Elliott State Forest Land Will Be Auctioned Off

By Karen Richards, KLCC
December 10, 2013
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Tuesday the Oregon State Land Board gave the green light to sell five scattered tracts in the Elliott State Forest east of Coos Bay.
 
 
The 27-hundred acres have been managed by the state for almost a century. Earnings from timber sales go to the state's Common School Fund. Due to restricted harvests, the School Fund lost money in 2013, reducing payments to all Oregon school districts. Jim Paul is with the state land board. He says this sale may set a precedent for future state land sales.
 
Paul: "It'll actually give us the first real data, so to speak, on what these forest lands are actually worth."
 
In the next few months, Mary Abrams, the Land Board Director, will set an appraised value and put the parcels up for bid. Conservation groups and logging companies have expressed interest. Paul says the land will likely go to the highest bidder. 
 
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3 thoughts on “Elliott State Forest Land Will Be Auctioned Off

  1. First id like to thank u for your passion for justice & the work that you do every moment I am hoping to find out how to become Active helping fowith the Elliot please

  2. Critical Thought says:

    This is what happens when environmental activist groups go too far. The land will now be sold off to a timber company at the loss of Oregon state and public schools. The state implements greater environmental protections than many companies in the business. Cascadia wild and other groups needs to re-examine the implications of their actions, and work collaboratively with all stakeholders to meet objectives.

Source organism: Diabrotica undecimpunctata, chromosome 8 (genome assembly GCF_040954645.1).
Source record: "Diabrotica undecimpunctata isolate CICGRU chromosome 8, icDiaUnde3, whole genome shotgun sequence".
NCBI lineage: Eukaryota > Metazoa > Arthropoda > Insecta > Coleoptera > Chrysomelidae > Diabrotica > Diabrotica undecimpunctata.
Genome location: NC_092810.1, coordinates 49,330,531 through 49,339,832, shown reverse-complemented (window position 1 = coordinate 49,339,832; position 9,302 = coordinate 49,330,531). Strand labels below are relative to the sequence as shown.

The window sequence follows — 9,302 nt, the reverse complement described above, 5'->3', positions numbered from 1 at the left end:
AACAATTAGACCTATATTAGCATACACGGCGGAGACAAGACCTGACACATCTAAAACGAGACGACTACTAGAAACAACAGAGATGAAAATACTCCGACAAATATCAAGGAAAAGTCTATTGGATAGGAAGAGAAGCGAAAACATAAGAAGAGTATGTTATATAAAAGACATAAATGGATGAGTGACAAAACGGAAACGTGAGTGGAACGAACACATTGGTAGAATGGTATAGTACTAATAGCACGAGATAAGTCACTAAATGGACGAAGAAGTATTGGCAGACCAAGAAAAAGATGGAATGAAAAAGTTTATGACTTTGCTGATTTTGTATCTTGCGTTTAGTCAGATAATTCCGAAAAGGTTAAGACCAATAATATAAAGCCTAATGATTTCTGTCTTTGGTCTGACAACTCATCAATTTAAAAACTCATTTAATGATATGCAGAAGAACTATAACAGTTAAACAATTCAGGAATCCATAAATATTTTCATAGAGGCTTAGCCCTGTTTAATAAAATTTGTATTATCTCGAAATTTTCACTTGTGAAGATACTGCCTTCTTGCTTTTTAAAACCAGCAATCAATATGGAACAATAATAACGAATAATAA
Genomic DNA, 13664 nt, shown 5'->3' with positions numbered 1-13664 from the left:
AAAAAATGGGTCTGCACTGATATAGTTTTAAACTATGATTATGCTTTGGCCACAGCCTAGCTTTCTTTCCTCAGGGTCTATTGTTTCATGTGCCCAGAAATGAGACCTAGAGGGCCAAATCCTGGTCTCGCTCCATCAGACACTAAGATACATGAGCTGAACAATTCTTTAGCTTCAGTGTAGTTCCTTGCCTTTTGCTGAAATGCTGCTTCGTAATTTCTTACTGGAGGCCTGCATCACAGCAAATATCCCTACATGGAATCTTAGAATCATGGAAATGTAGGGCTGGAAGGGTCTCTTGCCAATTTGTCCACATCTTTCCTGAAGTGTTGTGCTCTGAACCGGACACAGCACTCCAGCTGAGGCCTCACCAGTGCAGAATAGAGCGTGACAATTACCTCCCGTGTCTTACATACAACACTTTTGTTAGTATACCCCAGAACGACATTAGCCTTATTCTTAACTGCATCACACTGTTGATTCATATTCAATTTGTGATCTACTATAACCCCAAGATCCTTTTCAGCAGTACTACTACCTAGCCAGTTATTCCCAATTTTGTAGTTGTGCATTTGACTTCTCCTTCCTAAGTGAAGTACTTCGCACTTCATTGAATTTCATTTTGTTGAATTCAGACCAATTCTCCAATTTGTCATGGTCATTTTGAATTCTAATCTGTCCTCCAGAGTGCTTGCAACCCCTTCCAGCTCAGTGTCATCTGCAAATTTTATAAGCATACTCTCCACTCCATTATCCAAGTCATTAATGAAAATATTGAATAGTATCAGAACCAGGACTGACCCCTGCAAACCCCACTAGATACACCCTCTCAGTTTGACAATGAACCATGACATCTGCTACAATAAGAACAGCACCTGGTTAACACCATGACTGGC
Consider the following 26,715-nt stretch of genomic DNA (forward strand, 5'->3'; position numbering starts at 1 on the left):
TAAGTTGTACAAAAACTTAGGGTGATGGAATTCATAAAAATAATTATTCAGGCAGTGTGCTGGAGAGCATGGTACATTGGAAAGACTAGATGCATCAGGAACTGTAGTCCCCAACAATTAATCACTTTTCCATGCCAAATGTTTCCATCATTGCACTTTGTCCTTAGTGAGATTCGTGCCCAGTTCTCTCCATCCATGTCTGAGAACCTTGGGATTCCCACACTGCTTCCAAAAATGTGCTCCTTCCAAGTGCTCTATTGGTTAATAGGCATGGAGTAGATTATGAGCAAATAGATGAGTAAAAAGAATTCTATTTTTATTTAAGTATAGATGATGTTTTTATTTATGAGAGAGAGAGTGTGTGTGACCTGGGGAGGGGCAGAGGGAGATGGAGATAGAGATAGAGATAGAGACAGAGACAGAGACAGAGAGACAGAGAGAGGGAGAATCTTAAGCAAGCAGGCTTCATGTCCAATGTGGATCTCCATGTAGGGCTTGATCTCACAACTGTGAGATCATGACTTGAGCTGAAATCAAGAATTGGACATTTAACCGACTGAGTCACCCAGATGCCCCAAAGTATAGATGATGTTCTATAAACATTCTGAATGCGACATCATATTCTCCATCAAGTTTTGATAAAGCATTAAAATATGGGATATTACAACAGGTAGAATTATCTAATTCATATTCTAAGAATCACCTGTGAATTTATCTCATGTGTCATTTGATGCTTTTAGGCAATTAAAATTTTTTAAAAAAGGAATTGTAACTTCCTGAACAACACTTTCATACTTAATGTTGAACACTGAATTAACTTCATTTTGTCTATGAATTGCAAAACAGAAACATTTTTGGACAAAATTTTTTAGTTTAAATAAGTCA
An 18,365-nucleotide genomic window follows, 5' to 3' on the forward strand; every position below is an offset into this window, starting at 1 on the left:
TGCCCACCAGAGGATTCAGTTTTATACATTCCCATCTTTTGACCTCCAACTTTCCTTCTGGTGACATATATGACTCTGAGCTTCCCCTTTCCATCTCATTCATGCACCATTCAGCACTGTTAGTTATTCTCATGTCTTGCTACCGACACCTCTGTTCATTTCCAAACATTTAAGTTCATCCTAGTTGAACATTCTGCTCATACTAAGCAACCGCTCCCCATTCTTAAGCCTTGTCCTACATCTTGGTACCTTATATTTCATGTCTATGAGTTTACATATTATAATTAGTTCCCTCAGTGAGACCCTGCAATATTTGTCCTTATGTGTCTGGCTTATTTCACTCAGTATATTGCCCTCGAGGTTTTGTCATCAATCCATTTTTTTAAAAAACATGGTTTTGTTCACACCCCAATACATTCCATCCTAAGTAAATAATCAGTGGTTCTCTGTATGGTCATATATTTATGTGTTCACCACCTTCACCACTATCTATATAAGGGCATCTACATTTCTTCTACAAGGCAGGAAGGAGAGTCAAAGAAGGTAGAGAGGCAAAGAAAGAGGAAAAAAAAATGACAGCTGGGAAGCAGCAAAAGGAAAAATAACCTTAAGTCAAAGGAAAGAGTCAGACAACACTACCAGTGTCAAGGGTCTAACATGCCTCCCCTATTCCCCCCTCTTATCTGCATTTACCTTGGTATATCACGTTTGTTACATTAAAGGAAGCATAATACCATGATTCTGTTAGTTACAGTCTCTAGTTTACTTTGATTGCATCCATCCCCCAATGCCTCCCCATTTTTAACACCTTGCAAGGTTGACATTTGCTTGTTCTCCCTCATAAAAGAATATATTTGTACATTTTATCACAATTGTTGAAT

1. bob says:

      There is a valid and defensible alternative thesis: This is what happens when the state bails out of a habitat conservation plan (agreement) and writes a new plan that increases logging 40% with a lot of it in areas critical to the marbled murrelet while largely ignoring restoration thinning (which employs more people) and is better for all of us.  Moreover, when talking about education what lessons is the state teaching students by their actions?  That timber industry profits are more important than some birds, salmon, clean water and holding to agreements (i.e., keeping your word)?  Went too far? The court did not feel that was the case and neither did the state when they thought about defending their actions and then voluntarily withdrew 26 timber sales.  There is a problem when you cut too much for too long and then try to “cut and run” when the consequences of your actions catch up with you.  It is a little like placing blame on the traffic cop when you are caught speeding–you really want to do it but the action lacks honesty in terms of cause and effect.

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